FDA official sees hope in electronic health records

Posted: March 22, 2012

Janet Woodcock, who leads the federal government's efforts in evaluating pharmaceuticals, said Wednesday in Center City that she hopes increased use of electronic health records will help doctors prescribe the right drugs, patients understand and follow their treatment plans, and regulators learn more quickly of problems with medicines after they enter the market.

Woodcock said that regulators and pharmaceutical companies, which can spend 10 years and $1 billion to move a drug through the approval process, could better predict effectiveness of new drugs if there was a system for collecting data from real-world use of existing medicines.

As of now, there is only a requirement for companies to forward reports of adverse events, which they resist. Others can file such reports, but that process is ineffective because it is patchy, anecdotal, and slow.

"It really disappoints the public and results in spasms of hostility against the regulators, the drug-development community, and sometimes the medical community," Woodcock said. "The public thinks, 'How could you have been prescribing this in the dark for so long?'?"

Woodcock, who is the director of the Center for Drug Evaluation and Research at the U.S. Food and Drug Administration, spoke at the PharmEHR Summit at the Hyatt at the Bellevue.

Electronic health records and Internet tools are becoming more a part of health care every day, but the enthusiasm for and smoothness of the transition vary.

Some doctors and other providers, whatever the legibility of their handwriting, lament that they spend too much time with patients entering data in a computer.

Haddon Heights doctor A.J. Higgins, a fellow of the American Academy of Family Physicians, told the audience that doctors who assume their every instruction is followed might be humbled by data showing patients don't always take prescribed medicine.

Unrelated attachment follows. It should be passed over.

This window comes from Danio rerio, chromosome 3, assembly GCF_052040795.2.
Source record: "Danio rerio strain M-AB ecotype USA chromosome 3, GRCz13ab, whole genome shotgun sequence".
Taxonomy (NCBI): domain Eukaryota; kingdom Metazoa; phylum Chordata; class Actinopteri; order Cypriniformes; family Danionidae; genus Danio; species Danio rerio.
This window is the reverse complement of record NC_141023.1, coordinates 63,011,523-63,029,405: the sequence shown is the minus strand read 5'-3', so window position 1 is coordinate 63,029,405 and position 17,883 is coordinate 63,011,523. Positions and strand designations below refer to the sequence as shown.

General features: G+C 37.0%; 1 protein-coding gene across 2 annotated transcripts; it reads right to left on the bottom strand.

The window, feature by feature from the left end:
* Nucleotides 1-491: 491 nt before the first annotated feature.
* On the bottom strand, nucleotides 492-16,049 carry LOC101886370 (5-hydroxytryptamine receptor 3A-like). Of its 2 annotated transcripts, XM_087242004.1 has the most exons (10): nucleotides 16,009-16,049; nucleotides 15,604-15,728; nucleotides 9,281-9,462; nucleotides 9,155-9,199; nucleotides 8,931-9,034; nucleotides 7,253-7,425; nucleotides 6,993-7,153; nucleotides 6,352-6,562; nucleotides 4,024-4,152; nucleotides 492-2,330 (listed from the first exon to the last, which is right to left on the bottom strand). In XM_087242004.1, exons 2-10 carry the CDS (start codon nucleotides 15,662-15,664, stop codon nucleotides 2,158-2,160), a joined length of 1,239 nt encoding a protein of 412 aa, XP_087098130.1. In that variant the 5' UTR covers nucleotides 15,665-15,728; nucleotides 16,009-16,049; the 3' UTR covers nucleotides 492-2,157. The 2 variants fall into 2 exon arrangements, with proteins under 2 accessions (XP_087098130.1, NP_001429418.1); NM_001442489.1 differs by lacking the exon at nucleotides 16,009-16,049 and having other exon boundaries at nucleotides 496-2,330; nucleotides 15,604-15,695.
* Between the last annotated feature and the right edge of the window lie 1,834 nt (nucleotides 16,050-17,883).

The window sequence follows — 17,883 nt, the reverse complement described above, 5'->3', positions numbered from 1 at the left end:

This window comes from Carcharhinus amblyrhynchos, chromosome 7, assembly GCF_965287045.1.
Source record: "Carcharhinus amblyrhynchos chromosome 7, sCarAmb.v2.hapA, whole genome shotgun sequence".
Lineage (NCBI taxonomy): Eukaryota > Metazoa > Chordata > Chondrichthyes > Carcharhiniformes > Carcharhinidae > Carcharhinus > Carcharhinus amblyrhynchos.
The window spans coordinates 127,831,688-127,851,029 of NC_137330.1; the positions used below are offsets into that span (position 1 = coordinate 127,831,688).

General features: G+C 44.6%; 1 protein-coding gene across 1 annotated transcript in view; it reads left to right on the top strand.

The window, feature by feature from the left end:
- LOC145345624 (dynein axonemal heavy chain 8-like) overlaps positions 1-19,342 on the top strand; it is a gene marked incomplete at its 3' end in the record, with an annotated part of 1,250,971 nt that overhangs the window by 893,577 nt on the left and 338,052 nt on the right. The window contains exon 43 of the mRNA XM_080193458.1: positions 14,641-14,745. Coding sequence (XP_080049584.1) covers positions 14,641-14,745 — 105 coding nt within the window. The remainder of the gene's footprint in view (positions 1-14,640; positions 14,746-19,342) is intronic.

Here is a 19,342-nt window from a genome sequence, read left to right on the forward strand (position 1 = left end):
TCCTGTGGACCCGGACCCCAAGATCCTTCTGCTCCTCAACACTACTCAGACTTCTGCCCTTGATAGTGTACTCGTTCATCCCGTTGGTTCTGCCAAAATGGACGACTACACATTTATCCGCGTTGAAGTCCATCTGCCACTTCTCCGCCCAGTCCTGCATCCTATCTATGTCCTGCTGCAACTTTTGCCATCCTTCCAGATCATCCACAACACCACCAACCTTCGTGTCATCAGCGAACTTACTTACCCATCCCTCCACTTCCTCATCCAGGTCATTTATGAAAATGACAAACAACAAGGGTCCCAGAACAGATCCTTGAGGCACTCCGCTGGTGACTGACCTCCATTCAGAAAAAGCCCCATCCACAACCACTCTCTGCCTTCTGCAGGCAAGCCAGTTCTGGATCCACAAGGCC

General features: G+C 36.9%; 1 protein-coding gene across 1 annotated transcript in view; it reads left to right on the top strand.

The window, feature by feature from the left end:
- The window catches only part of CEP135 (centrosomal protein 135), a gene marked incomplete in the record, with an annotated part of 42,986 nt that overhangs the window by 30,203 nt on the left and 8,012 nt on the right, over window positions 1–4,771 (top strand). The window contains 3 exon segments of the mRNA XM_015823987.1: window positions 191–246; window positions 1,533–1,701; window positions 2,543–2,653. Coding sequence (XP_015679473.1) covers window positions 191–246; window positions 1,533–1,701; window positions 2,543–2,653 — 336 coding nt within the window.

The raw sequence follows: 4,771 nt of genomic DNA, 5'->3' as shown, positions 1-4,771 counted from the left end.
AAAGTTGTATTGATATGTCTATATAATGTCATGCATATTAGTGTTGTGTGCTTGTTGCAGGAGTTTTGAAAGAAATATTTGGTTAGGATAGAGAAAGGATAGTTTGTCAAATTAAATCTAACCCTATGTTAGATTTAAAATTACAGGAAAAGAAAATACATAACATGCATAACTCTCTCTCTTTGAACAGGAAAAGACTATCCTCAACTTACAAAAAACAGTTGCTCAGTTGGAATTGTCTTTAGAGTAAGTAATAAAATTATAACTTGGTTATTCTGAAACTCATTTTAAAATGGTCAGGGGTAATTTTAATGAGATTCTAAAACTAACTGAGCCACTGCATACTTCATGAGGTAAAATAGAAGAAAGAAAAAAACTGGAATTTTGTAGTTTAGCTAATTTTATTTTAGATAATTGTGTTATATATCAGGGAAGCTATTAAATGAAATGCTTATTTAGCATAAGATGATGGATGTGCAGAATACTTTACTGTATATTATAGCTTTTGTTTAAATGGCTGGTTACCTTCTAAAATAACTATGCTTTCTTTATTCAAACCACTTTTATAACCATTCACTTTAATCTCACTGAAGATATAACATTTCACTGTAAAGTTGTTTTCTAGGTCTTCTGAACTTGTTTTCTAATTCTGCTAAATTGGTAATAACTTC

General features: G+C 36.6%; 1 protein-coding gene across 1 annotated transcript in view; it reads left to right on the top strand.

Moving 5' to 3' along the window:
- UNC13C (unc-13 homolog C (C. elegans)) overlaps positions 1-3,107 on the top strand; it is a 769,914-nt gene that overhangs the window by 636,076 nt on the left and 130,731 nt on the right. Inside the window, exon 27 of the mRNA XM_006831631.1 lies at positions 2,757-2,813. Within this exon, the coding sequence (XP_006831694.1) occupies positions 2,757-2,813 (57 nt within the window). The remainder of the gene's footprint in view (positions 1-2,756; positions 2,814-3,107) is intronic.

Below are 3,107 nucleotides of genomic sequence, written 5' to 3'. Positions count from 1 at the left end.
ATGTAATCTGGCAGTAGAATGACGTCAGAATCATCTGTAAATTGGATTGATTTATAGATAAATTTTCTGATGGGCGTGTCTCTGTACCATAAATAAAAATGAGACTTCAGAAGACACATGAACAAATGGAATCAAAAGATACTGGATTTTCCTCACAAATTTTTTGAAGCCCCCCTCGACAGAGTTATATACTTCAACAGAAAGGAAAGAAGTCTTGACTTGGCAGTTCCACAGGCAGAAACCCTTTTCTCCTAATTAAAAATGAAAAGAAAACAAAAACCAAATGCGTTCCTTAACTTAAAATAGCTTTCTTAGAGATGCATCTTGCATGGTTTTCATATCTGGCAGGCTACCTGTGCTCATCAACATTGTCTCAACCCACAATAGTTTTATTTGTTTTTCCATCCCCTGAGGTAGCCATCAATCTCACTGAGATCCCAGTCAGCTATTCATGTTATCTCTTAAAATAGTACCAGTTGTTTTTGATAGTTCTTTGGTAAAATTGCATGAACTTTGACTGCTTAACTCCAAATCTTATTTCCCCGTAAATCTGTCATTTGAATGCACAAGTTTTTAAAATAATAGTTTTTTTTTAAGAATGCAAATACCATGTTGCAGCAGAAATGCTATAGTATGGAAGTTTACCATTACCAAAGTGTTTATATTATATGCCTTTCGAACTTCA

Jodi Daniel, a director with the Office of the National Coordinator for Health Information Technology, said it was possible that the stacks of manila folders in most medical offices might be gone in her lifetime.

GlaxoSmithKline North American pharmaceuticals president Deirdre Connelly told the audience the company hopes to use electronic tools to provide individual doctors - and, increasingly the hospital groups who make purchasing decisions - more useful information when they need it. She noted that such descriptions should include benefits and risks of any drug.

Within certain guidelines, U.S. doctors can legally prescribe whatever they see fit, but companies cannot promote drugs "off-label," meaning for uses not approved by the FDA, and penalties have reached into the billions of dollars. Woodcock said a good electronic health records system could help attack that problem.

"The drug may be dispensed and used for a condition totally unrelated to what the drug was approved for," Wood cock said. "In some cases, it's highly appropriate, some cases wildly inappropriate. We don't have a really good method to distinguish these."

Contact David Sell at 215-854-4506 or dsell@phillynews.com, or follow on Twitter @PhillyPharma. Read his PhillyPharma blog on philly.com.

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